Can Hull City halt their Championship slide?
Background photo: Kai Connell, CC BY-SA 4.0
Basking in a 1-0 victory over Sheffield Wednesday, Hull City sat two points outside the playoff picture and dreaming of promotion back to the Premier League on New Year’s Day. Fast-forward three months and Grant McCann's side fight for their lives near the bottom of the league. The toothless Tigers last won at Hillsborough, losing eight and drawing twice in the interim. The big question? Why are they in freefall?
The main answer can be found in the decision to sell Jarrod Bowen and Kamil Grosicki respectively to West Ham United and West Bromwich Albion in January. Bowen was Hull’s key man over the past two-and-a-half Championship seasons and their main source of goals. The 23-year-old scored 52 times during that span. Transferring to a Premier League side was inevitable. When the Hammers came calling for him on deadline day, the Allam family could not turn down a fee rising to £22 million.
Grosicki did not provide as many goals as Bowen but remained intrinsic to the Tigers promotion [and survival] hopes. The 31-year-old Pole left a massive void on the left-wing. Any club who sell their two best players can expect to struggle but Hull dug a deep, deep hole.
McCann swooped for Peterborough United midfielder Marcus Maddison, hoping to add further quality going forward. The 26-year-old did well for the Posh during his time at London Road and deserved a move to the Championship, but he's fallen into the deep end at the KCOM Stadium. The Durham native bagged a single goal in 339 minutes across seven games.
Promising Scottish forward James Scott arrived from Motherwell for £1.5 million in the final hours of the transfer window. However, the youngster sustained an ankle injury in his first training session, ending his season.
Mallik Wilks and Martin Samuelsen also arrived at Cottingham training ground this winter from Barnsley and West Ham. Both worked under McCann in the past but are young and unproven in the second tier. To his credit, Wilks scored three times after arriving. His continued form may prove critical to Hull's survival. McCann's squad resemble the Ipswich Town side who were relegated last season. The Tractor Boys went for the transfer policy of bringing in League One players and ultimately ended up in that division themselves.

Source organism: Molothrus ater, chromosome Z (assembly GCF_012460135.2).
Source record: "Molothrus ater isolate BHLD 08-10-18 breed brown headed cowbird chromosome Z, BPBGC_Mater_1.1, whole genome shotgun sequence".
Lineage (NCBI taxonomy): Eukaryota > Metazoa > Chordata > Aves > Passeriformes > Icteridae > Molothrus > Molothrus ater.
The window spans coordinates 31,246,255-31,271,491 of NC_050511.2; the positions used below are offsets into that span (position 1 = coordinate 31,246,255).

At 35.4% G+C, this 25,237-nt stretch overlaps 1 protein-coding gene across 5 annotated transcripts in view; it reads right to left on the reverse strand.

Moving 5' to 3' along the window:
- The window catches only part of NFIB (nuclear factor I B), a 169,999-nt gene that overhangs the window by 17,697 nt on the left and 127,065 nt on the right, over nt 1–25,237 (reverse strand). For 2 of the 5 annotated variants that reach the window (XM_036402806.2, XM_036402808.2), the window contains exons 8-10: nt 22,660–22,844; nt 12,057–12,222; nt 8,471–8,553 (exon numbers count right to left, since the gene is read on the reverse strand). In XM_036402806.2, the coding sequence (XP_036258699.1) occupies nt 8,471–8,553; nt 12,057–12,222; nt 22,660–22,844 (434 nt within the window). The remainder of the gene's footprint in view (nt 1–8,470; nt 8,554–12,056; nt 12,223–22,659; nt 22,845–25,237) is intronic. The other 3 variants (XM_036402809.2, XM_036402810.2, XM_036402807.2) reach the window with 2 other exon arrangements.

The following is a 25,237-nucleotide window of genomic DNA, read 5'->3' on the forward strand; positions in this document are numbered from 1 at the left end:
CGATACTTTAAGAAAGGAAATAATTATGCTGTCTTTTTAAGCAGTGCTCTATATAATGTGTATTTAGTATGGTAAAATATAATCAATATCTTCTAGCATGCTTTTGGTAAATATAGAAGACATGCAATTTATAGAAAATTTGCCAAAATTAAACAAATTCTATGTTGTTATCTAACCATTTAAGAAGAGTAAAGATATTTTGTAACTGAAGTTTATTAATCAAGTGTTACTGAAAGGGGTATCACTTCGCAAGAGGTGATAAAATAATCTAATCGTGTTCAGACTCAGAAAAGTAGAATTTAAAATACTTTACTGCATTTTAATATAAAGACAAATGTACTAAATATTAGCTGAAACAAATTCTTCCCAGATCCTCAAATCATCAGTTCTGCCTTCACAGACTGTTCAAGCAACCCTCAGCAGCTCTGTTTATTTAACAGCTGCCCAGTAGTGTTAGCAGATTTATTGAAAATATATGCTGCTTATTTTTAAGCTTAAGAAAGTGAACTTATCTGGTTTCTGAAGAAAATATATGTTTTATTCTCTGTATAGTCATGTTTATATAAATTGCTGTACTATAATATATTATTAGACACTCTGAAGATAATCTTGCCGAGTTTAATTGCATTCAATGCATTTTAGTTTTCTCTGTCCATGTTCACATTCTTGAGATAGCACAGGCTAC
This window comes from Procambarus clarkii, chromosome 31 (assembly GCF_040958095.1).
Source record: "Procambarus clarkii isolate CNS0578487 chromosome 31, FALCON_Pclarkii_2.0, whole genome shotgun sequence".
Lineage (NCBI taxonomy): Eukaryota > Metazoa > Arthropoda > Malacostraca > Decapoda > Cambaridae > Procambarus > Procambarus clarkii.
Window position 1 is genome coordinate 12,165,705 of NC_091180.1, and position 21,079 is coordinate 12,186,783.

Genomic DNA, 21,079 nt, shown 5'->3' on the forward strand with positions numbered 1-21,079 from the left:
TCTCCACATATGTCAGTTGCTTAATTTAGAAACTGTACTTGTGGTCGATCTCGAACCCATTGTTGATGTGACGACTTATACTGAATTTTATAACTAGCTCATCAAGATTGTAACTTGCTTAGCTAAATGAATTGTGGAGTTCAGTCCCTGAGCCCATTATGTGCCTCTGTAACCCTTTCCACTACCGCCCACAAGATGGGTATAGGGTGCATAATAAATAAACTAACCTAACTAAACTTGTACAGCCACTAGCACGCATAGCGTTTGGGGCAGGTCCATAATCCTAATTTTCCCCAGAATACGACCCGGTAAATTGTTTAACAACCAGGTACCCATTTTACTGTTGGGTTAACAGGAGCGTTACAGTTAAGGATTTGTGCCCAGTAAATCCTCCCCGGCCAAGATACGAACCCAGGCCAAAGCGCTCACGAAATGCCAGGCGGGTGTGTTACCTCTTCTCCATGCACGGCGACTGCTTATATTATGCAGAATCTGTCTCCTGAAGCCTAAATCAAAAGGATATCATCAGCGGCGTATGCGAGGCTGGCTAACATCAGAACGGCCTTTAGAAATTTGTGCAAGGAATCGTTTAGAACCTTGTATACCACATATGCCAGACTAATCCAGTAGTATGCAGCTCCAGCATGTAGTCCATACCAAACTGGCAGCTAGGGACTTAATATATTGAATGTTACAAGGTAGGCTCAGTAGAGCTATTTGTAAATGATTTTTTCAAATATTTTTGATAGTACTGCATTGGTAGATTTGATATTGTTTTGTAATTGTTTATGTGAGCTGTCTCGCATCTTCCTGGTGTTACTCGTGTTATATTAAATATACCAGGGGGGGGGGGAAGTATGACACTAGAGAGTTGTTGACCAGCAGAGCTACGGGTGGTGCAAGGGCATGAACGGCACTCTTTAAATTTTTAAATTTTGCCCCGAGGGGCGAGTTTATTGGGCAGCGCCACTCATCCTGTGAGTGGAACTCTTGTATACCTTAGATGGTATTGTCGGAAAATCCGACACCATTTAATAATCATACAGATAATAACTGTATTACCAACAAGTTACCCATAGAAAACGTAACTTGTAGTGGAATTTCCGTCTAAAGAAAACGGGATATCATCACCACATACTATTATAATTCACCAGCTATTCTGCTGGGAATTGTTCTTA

Personnel decisions aren't the only issue. A growing injury list includes Herbie Kane [something in the name, maybe?], club captain Eric Lichaj and Tom Eaves. All three are lost for the duration. Defensive duo Jordy de Wijs and Reece Burke won't return for two to three weeks. McCann finds himself with a threadbare squad.
Eighteenth and three points above the relegation zone with 10 games to play, Hull's fixture list includes several teams surrounding them in the table. Stoke City, Charlton Athletic, Middlesbrough, Wigan Athletic and Luton Town all appear on the Tigers' dance card. Results in those matches are vital.
Following a depressing few years for KCom denizens, the problems ultimately lie with the owners. The Allams pocket money from selling players like Bowen, Harry Maguire, Andy Robertson and Sam Clucas but do not adequately reinvest. As it always is and will be, fans ultimately pay the price.